Regular readers know that the Van Fleets have had a busy summer; buying, renovating, and moving to a new house. Moving sucks. Packing sucks. Living without a kitchen for a month because the cabinet guys got behind sucks. But we’re through all that now, and getting settled in, thankful to have it all behind us.
Back in May, I was moving our hoarder starter set from the attic to the garage for an eminent, though, eventual garage sale. To make room for the attic stuff, I had to move garage stuff. In the stuff shuffle, I stuffed a pair of Christmas wreathes on a shelf that held bonsai stuff. Which became top-heavy from being stuffed with stuff, and it all came crashing down onto the garage floor; in a space that was somehow free of any stuff to break the fall.
The result? Stuff everywhere, mame pots somehow avoiding any damage, but the tools didn’t fare as well. I’m pretty sure the only thing left in my tool kit was a packet of mayonnaise used for cleaning up after working on pines. It also caused a malathion spill big enough to keep bugs at bay for a year, but fortunately the lime sulfur lid held. And therefore, thankfully, the house sale went through.
Some of the damage is difficult to photograph, but a couple of the obvious chips were worst on the stainless tools:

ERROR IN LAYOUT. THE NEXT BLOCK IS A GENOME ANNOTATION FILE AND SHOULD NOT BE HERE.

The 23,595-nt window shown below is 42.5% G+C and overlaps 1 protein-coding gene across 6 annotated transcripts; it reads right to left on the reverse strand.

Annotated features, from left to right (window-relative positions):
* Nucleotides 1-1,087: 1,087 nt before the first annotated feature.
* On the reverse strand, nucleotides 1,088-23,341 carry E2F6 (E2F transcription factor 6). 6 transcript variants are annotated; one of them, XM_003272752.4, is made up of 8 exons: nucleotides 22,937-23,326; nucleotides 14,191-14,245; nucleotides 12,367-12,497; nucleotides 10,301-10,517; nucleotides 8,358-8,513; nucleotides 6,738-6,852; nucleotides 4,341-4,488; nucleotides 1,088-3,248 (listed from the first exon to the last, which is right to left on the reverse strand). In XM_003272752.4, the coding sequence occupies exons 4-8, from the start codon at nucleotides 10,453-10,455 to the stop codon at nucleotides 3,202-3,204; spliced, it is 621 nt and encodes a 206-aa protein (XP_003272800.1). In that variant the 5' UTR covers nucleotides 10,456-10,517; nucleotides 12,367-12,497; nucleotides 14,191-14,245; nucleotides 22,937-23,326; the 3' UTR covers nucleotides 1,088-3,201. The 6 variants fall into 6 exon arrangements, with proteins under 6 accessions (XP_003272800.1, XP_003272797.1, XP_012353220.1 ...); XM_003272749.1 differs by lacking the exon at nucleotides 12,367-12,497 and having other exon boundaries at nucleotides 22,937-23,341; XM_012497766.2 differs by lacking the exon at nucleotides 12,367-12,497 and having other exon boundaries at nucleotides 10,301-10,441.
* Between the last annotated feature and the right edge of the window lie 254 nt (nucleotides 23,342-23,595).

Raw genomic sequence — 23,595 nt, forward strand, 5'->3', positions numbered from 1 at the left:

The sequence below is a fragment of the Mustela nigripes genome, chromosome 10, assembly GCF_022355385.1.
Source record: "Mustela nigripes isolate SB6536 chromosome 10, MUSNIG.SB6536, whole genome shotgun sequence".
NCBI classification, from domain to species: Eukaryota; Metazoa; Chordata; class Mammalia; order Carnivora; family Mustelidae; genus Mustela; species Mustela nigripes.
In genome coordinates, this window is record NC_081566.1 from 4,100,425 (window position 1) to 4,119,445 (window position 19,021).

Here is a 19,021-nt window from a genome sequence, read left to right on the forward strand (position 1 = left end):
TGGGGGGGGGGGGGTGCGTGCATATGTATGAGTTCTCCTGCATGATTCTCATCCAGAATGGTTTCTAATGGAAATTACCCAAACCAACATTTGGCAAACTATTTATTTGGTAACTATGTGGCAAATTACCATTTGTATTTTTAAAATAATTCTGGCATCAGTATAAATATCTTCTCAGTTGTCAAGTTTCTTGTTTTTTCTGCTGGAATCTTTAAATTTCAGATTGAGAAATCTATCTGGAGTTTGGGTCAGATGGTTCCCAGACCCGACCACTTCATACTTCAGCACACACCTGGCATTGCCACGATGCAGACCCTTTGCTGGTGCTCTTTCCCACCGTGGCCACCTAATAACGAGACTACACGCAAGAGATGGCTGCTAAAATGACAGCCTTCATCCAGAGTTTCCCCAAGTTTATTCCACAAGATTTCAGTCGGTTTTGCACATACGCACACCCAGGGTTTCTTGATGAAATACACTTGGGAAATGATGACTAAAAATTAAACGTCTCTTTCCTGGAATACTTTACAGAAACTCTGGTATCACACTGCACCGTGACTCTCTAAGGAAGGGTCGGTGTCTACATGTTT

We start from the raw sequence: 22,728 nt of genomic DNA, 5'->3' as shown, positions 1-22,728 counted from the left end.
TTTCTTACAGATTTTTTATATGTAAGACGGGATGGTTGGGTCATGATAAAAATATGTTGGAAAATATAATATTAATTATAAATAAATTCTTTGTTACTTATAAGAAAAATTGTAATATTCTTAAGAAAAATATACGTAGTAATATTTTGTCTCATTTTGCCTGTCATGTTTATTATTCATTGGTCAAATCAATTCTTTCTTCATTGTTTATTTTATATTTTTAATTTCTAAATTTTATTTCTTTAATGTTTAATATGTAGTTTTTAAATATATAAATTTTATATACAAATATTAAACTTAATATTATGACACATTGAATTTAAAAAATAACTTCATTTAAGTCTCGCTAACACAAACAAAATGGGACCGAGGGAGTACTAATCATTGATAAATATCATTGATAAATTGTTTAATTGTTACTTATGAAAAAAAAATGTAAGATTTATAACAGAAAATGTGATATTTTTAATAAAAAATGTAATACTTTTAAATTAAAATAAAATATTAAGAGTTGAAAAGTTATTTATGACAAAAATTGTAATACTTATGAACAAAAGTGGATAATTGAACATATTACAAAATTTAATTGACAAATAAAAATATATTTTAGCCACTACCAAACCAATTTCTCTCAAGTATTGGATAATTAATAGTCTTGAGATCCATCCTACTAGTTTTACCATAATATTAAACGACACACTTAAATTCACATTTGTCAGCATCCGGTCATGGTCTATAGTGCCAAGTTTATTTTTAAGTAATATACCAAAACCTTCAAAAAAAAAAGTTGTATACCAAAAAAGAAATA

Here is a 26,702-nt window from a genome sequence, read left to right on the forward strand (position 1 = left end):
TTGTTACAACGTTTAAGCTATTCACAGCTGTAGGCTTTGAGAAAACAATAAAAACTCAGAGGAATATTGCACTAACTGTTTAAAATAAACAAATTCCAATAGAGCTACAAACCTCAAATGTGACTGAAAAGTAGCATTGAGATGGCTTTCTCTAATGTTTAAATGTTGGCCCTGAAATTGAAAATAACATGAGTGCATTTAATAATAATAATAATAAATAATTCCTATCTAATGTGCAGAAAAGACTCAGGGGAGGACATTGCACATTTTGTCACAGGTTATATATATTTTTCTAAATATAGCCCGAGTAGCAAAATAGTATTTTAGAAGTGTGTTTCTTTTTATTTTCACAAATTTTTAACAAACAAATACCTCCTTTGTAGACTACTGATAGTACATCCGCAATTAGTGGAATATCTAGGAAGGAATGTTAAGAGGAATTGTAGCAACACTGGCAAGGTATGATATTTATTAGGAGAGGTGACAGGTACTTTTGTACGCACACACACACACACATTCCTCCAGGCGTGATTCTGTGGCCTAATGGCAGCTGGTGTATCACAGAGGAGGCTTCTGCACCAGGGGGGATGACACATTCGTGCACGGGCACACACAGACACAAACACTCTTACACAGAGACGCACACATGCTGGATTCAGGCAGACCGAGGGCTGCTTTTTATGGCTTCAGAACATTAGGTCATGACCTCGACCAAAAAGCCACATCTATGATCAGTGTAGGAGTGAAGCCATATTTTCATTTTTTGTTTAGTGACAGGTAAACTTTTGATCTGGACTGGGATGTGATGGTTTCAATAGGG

So, for my birthday, a box of new tools arrived from Kaneshin. A brand recommended by several, and used by at least one nursery in Osaka; good quality for the price.
First up, tweezers. Ok, truth be told, I didn’t break the tweezers, but my previous pair was a bent-tip Masakuni, 200 mm long, and cost around $42 in 2010 (they’re $55 now at California Bonsai Studios). These are fantastic tweezers. They have a good feel in the hand, and are plenty stiff; meaning the tips don’t buckle and splay open when the handles are squeezed together. For needle-pulling, I wanted to try a pair of straight-tip tweezers, and the pair from Kaneshin was 210 mm, $26.
I used the straight tip tweezers to pull needles on my black pine, and they were strong, gripped reliably, and didn’t splay open. The handles are 10mm longer, wider, and are thinner steel. This made them a bit clunkier in my hand, but they gripped well and did a good job. With the tips closed, the handles were pretty close together:
Masakuni (below), by contrast, has slightly shorter handles, more rounded grip, and a slight bow, so when the tips are closed, the handles are a bit further apart. The forging is smoother on the Masakuni, so if form and feel is important, Masakuni has a better feel in the hand:
Are they worth twice the price? Not functionally, but as a tactile experience, Masakuni is superior. If I had the Kaneshin tweezers first, I wouldn’t have gone for the Masakuni. Time will tell, but so far, I think it’s easier to see the target needle with bent-tip tweezers, but the straight tip ones are a bit faster and more precise.